One Ticket to Tarshish

 

Tarshish

The word of the Lord came to Jonah son of Amittai: “Go to the great city of Nineveh and preach against it, because its wickedness has come up before me.” But Jonah ran away from the Lord and headed for Tarshish. He went down to Joppa, where he found a ship bound for that port. After paying the fare, he went aboard and sailed for Tarshish to flee from the Lord.   Jonah 1:1-3

How interesting that the Lord called a man like Jonah to go and preach to the people of Nineveh.

When I heard all these Bible stories growing up, I thought the Bible heroes pretty much had it all together. They were gifted, invincible, and could do no wrong.

Now as I read these stories as an adult, I’m discovering that a lot of them had major issues they had to work through and overcome.

And Jonah was one of them.

Jonah had a heart problem.

God called Jonah to go preach to the people in Nineveh and Jonah did not want to go. And it’s no wonder. Nineveh was the capital of Assyria. During that time, the Assyrians were in the process of exterminating the northern kingdom of Israel–yeah–Israel–like Jonah’s own people.

I’d say it’s an understatement to say that the Ninevites were really difficult people to get along with.

Jonah knew God’s heart. He knew God was a compassionate God, full of love and grace. He knew if he preached the message God put on his heart that God might just decide to forgive these hateful people and show them mercy. And Jonah did not want God to extend a merciful hand to the Ninevites. He wanted God to rain down judgment.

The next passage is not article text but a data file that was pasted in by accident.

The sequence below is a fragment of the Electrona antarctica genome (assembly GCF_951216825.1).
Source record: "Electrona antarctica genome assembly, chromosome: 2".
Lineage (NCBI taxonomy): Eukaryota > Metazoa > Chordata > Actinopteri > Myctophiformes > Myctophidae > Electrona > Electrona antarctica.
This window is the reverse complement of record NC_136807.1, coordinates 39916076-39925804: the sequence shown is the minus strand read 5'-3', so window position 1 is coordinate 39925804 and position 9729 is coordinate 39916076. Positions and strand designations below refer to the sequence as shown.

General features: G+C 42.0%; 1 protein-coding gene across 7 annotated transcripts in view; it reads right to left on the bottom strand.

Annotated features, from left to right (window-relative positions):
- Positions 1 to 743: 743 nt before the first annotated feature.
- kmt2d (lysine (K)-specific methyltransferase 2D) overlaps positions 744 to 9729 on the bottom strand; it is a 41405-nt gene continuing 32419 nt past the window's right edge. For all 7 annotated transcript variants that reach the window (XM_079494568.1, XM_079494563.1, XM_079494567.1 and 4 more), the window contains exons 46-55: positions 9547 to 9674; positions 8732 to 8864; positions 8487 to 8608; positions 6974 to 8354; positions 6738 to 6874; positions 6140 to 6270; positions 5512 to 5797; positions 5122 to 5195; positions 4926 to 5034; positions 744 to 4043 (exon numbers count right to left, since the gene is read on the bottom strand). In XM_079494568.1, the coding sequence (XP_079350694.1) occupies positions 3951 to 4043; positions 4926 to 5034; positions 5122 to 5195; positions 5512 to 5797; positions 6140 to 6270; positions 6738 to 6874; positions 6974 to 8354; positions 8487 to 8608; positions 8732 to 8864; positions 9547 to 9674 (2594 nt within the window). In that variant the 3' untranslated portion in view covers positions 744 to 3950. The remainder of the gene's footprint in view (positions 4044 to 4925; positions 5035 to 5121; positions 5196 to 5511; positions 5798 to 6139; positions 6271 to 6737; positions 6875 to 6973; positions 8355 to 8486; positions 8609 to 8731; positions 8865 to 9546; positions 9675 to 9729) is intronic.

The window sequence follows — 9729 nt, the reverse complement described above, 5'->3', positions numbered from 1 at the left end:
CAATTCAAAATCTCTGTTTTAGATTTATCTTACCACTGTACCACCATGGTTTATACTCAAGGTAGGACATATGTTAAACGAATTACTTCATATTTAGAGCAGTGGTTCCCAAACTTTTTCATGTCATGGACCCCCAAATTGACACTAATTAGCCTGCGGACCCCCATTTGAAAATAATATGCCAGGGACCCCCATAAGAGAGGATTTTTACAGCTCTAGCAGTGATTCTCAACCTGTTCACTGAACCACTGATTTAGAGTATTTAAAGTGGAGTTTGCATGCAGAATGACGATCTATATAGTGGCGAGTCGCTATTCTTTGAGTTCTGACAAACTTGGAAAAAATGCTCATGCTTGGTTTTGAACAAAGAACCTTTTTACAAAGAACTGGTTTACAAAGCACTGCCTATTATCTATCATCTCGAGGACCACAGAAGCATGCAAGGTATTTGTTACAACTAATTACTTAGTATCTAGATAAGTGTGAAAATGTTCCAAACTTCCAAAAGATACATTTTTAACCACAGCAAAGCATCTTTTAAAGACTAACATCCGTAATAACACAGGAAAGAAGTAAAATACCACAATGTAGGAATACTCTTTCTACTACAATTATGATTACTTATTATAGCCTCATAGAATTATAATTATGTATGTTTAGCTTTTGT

Now a days, it would be kind of like God calling us to go preach to terrorists.

So Jonah wasted no time buying himself a ticket on a ship going in the opposite direction of Nineveh.

“One ticket to Tarshish, please!”

Why? Was Jonah afraid of the Ninevites? I don’t think so. Jonah 1:3 says, “After paying the fare, he went aboard and sailed for Tarshish to flee from the Lord.”

Jonah wasn’t running from the Ninevites. He was running from God.

Is that possible? Can we run from God?

Psalm 139:7-10 says, “Where can I go from your Spirit? Where can I flee from your presence? If I go up to the heavens, you are there; if I make my bed in the depths, you are there. If I rise on the wings of the dawn, if I settle on the far side of the sea, even there your hand will guide me, your right hand will hold me fast.”

Try as we may, we cannot run away from God. There’s no “physical” place we can go to escape His presence. Ah, but we can be distant from Him spiritually. And we don’t have to board a boat to Tarshish to feel that great divide within our own hearts. When we are not walking in obedience to what God calls us to do, our hearts can be far from Him.

Jesus said in Matthew 15:8, “These people honor me with their lips, but their hearts are far from me.”

And I believe that’s one of the major issues God was concerned about in this passage—Jonah’s heart!

I can definitely relate to Jonah. It seems like God constantly aligns me with “hard to love” people and I would much rather to run away to Tarshish–or better yet, send them to Tarshish. I see their flaws and I get critical. They hurt my feelings and I put up walls. They get on my nerves and I avoid them. I see the plank in their eyes, and I tattletale on them.

“Rain down your judgment, Lord!”

And when I feel that way toward others, I’m being disobedient to God.

My heart is far from Him.

Then the Lord puts those very people I’m struggling with on my heart. He asks me to do the opposite of what my flesh wants to do. Instead of running away and buying a ticket to Tarshish, He calls me to go to them and love them, to build them up and encourage them.

It’s not easy. I struggle. But when I do finally surrender to Him in obedience, and extend a hand of grace and love to others, that’s when the walls of pride fall and love begins to flow.

Obedience sets me free and draws my heart back to Him.

1 Peter 4:8 says, “Above all, love each other deeply, because love covers over a multitude of sins.”

The message Jonah was sent to peach was as much for him as it was for the Ninevites.

And the same is true for us.

God is always chasing after our hearts.

So think twice before buying that ticket to Tarshish.

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